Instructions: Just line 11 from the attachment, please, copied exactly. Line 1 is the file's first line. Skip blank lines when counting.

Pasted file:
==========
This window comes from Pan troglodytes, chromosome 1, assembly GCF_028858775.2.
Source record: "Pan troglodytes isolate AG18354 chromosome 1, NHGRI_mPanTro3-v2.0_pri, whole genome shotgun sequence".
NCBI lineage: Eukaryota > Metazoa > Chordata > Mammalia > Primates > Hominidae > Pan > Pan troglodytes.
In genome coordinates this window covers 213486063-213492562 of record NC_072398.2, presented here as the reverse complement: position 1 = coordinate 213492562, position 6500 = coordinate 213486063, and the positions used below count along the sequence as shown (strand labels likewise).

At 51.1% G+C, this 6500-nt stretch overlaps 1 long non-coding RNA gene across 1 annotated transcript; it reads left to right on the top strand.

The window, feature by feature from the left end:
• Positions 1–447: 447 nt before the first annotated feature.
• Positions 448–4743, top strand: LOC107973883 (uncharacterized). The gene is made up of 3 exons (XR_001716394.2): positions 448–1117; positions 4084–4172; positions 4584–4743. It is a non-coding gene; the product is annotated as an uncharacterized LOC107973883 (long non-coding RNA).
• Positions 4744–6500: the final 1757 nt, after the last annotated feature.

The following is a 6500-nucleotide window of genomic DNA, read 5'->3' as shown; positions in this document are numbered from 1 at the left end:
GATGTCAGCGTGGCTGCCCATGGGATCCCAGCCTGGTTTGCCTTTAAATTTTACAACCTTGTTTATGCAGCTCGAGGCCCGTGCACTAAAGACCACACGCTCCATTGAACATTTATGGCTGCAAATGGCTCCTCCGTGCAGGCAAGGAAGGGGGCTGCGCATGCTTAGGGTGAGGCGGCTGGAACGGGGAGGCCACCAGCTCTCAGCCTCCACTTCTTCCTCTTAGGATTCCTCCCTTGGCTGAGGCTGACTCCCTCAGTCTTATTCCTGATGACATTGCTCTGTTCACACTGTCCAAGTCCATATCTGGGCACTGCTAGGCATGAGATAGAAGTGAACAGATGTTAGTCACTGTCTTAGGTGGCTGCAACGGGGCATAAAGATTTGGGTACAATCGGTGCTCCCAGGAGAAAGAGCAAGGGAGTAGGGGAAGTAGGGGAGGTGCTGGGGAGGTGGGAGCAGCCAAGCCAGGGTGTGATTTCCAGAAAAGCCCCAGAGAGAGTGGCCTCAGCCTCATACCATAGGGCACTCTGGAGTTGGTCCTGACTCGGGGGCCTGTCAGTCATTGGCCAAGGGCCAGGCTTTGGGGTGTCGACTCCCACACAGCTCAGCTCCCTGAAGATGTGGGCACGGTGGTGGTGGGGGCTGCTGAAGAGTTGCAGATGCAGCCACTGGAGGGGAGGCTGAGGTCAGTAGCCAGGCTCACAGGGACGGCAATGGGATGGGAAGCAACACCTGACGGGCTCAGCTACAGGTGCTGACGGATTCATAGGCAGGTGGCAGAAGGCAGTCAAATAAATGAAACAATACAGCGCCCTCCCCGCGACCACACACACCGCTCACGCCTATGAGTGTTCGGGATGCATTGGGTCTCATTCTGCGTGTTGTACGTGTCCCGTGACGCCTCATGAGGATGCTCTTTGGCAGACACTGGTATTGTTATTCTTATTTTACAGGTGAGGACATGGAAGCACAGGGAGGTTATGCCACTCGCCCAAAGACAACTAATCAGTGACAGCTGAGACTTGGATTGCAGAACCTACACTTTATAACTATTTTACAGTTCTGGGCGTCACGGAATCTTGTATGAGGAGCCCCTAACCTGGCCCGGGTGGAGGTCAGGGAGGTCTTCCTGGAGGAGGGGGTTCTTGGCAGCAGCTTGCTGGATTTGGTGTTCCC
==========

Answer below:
GATGTCAGCGTGGCTGCCCATGGGATCCCAGCCTGGTTTGCCTTTAAATTTTACAACCTTGTTTATGCAGCTCGAGGCCCGTGCACTAAAGACCACACGCTCCATTGAACATTTATGGCTGCAAATGGCTCCTCCGTGCAGGCAAGGAAGGGGGCTGCGCATGCTTAGGGTGAGGCGGCTGGAACGGGGAGGCCACCAGCTCTCAGCCTCCACTTCTTCCTCTTAGGATTCCTCCCTTGGCTGAGGCTGACTCCCTCAGTCTTATTCCTGATGACATTGCTCTGTTCACACTGTCCAAGTCCATATCTGGGCACTGCTAGGCATGAGATAGAAGTGAACAGATGTTAGTCACTGTCTTAGGTGGCTGCAACGGGGCATAAAGATTTGGGTACAATCGGTGCTCCCAGGAGAAAGAGCAAGGGAGTAGGGGAAGTAGGGGAGGTGCTGGGGAGGTGGGAGCAGCCAAGCCAGGGTGTGATTTCCAGAAAAGCCCCAGAGAGAGTGGCCTCAGCCTCATACCATAGGGCACTCTGGAGTTGGTCCTGACTCGGGGGCCTGTCAGTCATTGGCCAAGGGCCAGGCTTTGGGGTGTCGACTCCCACACAGCTCAGCTCCCTGAAGATGTGGGCACGGTGGTGGTGGGGGCTGCTGAAGAGTTGCAGATGCAGCCACTGGAGGGGAGGCTGAGGTCAGTAGCCAGGCTCACAGGGACGGCAATGGGATGGGAAGCAACACCTGACGGGCTCAGCTACAGGTGCTGACGGATTCATAGGCAGGTGGCAGAAGGCAGTCAAATAAATGAAACAATACAGCGCCCTCCCCGCGACCACACACACCGCTCACGCCTATGAGTGTTCGGGATGCATTGGGTCTCATTCTGCGTGTTGTACGTGTCCCGTGACGCCTCATGAGGATGCTCTTTGGCAGACACTGGTATTGTTATTCTTATTTTACAGGTGAGGACATGGAAGCACAGGGAGGTTATGCCACTCGCCCAAAGACAACTAATCAGTGACAGCTGAGACTTGGATTGCAGAACCTACACTTTATAACTATTTTACAGTTCTGGGCGTCACGGAATCTTGTATGAGGAGCCCCTAACCTGGCCCGGGTGGAGGTCAGGGAGGTCTTCCTGGAGGAGGGGGTTCTTGGCAGCAGCTTGCTGGATTTGGTGTTCCC